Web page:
The naturalist offers a value-free analysis of health and disease, relying upon the biological notions of function and dysfunction. Dysfunction in any part of the body will be sufficient for disease. The normativist will argue that diseases must harm individuals and that the society’s values will determine what is harmful. Hybrid theorists claim part dysfunction is merely a necessary but not sufficient condition for someone to be unhealthy. What is also required for disease is that there be a part dysfunction that is harmful.
After becoming familiar with the nature, strengths and weaknesses of the competing philosophical conceptions of health and disease, we will bring such theoretical insights to bear upon current controversies in medicine. We will consider whether medicine is essentially pathocentric and doctors should therefore refrain from using their medical knowledge to promote other goals like enhancements, euthanasia, judicial executions, and military interrogations etc.
We will explore whether mental health practitioners are failing to distinguish diseases from “problems of living” and consequently are medicating healthy people. We will further pursue this question with a study of whether “normal” grief is to be viewed as a pathological condition like a wound or is a properly functioning process of healing. Then we will tackle the controversial issue of whether the disabled should be cured or rather the focus should be on altering an “ableist” society that makes their mere disability into a harmful condition.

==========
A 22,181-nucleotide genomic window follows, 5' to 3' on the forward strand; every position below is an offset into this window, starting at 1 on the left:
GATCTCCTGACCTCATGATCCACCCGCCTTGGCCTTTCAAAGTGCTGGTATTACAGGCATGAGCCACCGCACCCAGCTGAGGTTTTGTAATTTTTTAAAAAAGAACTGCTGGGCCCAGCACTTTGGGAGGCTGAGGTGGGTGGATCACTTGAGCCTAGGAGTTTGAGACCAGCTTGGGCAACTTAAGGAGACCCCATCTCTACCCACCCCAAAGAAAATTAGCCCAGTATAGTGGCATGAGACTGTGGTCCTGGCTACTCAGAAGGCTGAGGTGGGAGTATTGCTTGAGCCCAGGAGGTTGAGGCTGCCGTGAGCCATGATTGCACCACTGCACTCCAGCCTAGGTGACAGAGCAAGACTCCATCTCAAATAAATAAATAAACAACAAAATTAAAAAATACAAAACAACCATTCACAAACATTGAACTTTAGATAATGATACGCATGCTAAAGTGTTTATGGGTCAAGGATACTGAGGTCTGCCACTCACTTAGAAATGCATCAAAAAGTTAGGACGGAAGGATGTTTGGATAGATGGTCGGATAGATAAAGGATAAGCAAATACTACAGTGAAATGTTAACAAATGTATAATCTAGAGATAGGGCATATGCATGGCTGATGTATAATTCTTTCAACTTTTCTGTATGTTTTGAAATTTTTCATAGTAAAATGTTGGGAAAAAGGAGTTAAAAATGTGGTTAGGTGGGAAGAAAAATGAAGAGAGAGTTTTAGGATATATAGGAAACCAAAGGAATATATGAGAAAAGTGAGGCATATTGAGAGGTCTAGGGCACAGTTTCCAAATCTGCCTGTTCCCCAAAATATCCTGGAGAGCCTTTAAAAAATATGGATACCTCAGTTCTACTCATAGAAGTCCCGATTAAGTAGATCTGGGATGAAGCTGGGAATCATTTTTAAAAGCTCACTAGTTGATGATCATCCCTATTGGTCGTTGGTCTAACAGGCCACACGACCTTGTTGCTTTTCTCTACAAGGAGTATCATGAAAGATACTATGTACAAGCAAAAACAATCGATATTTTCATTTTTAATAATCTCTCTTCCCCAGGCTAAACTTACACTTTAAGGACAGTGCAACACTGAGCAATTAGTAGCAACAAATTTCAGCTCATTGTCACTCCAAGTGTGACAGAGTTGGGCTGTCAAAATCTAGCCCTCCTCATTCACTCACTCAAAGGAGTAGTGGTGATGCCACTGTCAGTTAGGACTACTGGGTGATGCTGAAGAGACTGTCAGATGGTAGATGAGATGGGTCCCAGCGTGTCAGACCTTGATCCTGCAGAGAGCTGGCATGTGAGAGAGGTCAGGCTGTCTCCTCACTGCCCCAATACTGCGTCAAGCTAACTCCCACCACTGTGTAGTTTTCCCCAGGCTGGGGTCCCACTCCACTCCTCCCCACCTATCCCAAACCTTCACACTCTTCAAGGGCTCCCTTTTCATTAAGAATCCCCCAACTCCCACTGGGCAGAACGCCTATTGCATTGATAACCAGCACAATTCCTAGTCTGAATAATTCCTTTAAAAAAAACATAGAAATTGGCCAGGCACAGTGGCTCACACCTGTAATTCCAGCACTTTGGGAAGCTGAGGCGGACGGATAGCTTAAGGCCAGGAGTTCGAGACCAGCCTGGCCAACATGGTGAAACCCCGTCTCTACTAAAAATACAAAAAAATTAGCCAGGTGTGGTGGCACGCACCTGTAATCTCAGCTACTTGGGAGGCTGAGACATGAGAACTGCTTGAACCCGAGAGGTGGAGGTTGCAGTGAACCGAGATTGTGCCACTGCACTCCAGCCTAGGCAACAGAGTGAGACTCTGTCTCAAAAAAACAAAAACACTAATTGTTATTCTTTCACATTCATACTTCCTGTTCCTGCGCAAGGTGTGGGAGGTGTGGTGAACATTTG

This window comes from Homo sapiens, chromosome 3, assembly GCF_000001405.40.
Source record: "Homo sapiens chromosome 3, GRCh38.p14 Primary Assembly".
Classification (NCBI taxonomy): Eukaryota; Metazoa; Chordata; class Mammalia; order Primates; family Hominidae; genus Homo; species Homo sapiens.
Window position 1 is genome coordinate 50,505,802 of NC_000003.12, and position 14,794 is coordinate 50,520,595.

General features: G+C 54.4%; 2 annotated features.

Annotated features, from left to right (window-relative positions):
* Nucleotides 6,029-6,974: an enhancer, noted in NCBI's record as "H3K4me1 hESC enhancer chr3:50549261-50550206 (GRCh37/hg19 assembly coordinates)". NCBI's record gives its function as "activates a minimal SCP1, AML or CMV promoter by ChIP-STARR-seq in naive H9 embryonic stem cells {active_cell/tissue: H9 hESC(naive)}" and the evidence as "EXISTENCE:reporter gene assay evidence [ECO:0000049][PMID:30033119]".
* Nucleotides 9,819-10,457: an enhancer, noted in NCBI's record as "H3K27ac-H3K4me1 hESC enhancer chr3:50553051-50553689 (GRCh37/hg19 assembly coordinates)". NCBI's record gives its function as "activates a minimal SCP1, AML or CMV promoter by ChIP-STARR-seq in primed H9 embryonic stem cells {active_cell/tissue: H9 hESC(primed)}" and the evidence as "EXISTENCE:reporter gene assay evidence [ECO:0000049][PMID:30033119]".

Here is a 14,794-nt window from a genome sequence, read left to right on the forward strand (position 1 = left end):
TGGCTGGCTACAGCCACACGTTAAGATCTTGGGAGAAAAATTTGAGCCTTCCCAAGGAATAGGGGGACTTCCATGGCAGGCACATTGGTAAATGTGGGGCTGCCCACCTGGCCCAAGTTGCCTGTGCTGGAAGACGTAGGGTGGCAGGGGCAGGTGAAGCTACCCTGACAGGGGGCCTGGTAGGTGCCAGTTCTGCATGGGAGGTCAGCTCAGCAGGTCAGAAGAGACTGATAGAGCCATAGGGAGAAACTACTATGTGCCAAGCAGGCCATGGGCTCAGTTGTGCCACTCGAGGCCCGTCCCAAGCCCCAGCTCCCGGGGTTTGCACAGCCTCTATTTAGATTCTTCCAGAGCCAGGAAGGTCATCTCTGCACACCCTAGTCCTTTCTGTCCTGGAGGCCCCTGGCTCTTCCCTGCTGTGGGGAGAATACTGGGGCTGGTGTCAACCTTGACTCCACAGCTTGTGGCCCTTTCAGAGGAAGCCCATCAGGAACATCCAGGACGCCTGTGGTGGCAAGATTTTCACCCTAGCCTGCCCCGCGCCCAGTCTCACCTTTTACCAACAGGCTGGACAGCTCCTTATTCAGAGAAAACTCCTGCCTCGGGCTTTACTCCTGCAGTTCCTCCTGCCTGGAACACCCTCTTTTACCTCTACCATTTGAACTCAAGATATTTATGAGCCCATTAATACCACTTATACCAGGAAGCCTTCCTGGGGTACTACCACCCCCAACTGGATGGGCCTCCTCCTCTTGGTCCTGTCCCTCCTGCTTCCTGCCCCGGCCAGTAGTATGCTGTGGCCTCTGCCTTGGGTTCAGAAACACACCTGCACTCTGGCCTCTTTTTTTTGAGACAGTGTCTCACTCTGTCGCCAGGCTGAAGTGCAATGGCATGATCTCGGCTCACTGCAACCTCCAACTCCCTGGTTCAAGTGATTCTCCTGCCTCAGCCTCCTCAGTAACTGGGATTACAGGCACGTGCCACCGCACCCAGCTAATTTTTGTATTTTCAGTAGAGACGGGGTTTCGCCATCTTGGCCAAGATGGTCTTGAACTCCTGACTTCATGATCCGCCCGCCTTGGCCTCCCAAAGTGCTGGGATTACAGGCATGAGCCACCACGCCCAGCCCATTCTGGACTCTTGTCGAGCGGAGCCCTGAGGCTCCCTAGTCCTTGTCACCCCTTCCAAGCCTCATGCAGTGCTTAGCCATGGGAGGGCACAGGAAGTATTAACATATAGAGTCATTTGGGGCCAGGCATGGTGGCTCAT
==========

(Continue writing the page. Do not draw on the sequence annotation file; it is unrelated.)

A somewhat related issue is whether children born with sexual organs of both sexes should they be surgically altered to remove their ambiguous sexuality or should medicine and the broader society change its attitudes to them? We next will examine whether health is the key condition to our being autonomous. Then we will explore the issue of whether the addicted are diseased and so not responsible for their conduct. We will end with a discussion of whether aging is a healthy normal stage or a pathological loss of abilities.
See HUB Registration site for Individual Tutorial Course Sections with Philosophy Department Faculty to be Arranged with Permission of Instructor: